Wayfinding is the use of space and design to direct people to a destination. Whether implemented for a commercial building, a hospital, a shopping center, a college campus, or sports arena, visitors need a well-designed wayfinding program to lead their way.
A successful wayfinding approach is to fulfill a user's wayfinding needs by using accessible information in the environment. It is concentrated on making location and space information effectively navigable. That is, providing users with a way to find a path from their starting point to a destination.
Traditional wayfinding solutions allow the user to create an invisible path in their mind, a sense of direction derived from static signage and arrows placed throughout the facility. The new approach to wayfinding is to use a more practical, digital solution, that of an illustrated path which quickly and subconsciously eliminates doubt for the user.
The wayfinding digital signage approach enables the inclusion of additional information such as text copy, media, and schedule information which enhance a user's experience. Furthermore, when these digital features are coupled with a legacy wayfinding system or even a mobile wayfinding system, the most comprehensive wayfinding experience can be offered.
Common Sense Approach and Principles for Effective Touchscreen Digital Signage Wayfinding
1. Getting started
Planning a wayfinding strategy can be challenging especially if you are new to the concepts. Several factors and some stakeholders need to be considered and catered to. It is recommended to bring together all people involved in the wayfinding design, including focus groups when possible.
This is to prevent any conflicts of interest within the organization. For example, in a hotel wayfinding plan, the needs of the receptionists are to be considered, but also those of the housekeepers, security officers, and car service companies, etc.
2. Keep a fresh perspective
In beginning your research, consider involving a location visit, creating a detailed floor plan to include special nuances or landmarks, and hold a meeting with facility officers to gather a better sense of project scope. Primary and secondary destinations such as elevators, stairs, restrooms, etc. should be identified. It is also vital to analyze the flow of visitors, how they navigate through the facility and how they use existing directional signs.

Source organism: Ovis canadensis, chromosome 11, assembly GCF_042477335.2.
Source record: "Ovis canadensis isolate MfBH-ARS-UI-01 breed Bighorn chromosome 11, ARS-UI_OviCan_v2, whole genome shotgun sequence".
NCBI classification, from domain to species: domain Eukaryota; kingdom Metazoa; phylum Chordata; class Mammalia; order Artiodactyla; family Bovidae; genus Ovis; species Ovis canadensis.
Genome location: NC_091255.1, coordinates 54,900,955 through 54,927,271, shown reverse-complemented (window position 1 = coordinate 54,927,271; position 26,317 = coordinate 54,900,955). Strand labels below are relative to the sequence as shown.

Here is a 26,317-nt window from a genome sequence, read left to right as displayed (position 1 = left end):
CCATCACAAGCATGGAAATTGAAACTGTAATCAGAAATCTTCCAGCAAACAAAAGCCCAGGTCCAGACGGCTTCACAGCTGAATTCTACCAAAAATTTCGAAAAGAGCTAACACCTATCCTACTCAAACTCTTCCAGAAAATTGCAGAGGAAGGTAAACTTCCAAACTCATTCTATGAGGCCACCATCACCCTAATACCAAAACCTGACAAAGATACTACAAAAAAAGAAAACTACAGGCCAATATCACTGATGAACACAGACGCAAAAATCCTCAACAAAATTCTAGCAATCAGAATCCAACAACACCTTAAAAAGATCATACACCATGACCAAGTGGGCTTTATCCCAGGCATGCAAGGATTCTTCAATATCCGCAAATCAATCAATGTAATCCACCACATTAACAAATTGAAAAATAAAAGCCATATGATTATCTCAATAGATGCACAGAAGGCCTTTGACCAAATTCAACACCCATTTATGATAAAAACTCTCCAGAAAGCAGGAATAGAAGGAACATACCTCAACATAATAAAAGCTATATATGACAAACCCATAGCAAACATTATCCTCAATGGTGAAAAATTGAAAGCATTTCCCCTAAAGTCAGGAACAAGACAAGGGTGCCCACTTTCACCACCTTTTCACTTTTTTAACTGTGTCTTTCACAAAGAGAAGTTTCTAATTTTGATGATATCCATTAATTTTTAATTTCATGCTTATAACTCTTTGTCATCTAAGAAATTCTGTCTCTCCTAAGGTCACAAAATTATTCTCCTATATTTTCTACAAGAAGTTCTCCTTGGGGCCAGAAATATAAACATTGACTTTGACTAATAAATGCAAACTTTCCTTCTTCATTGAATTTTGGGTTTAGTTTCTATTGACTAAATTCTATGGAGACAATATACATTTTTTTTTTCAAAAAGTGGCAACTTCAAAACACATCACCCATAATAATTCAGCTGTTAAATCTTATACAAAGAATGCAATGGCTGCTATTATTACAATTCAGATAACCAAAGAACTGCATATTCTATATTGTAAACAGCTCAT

3. Understand user's needs
Gather as much information and feedback as possible. Every organization has users with different views on a potential wayfinding system, and most tend to know the problems and challenges within the areas you are creating a solution for. It is a good idea to talk to them and invite them to the planning meeting. Those users tend to have valuable ideas that can be considered and explored.
4. Make the message fit the users
Short messages and visual systems make it easy for users to find their way. A consistent message should also be established. For instance, in the example of a hospital, visitors may need to locate the "X-Ray Department," but physicians refer to it as "Imaging." To prevent confusion amongst visitors, a single nomenclature or naming convention system can be appropriated after careful consideration.
Factors to be Considered in Wayfinding Design
Plan to install the wayfinding signage so that it is visible from all approachable directions. Facilitate a simple and clear creation. Avoid elements that can compromise the use of the sign. Consider the signage background, color, font size as well as where it should be mounted.
Consider where the signage needs to be placed. Will it be placed under direct sunlight, indoors with top-down or ambient lighting, or in dark environments? How will these lighting choices affect the materials chosen, specifically the glass of the screen?
It is important that the wayfinding signage is easy to understand and intuitive to use. Use simple words and menus that users can read and follow. A best case scenario is a system which requires no instruction to use, and when basic instructions are provided, they are clear and concise, often displaying iconography or short video loops.
Users expect to see signage in particular locations such as when they enter a building or step out from the elevator. Using a logical sequence, such as a numbering or coloring convention, is important as well.
Ensure that signage is placed at decision locations such as T-Interactions or foyer entrances. An effective wayfinding system can assist the decision-making process as users approach an intersection.
Wayfinding planning can help users navigate through entry and exit points. For example, signage placed in car parks can guide users to building entrances, or bridge multiple buildings across a campus map.
A wayfinding strategy should also consider users with disabilities, English as a second language, or the elderly. Some provisions within the interface can be made, such as adjustable button height, conservative wayfinding paths, or Multilanguage toggle ability.
Touchscreen Digital Signage Wayfinding Solutions
Interactive Wayfinding Digital Signage makes it easy for you to update department location or direction changes. This helps to keep visitors apprised of up to date information.
We offer our assistance in developing custom interactive directories and wayfinding solutions to enhance the visitor experience.
We work with your location planners, marketing experts, and project managers to create a touchscreen wayfinding digital signage solution that meets your needs for guiding visitors through a powerful, intuitive, and responsive experience. We understand that creating a wayfinding digital signage solution can be overwhelming to plan and undertake. Therefore we offer our expertise to help you get started and see through to completion.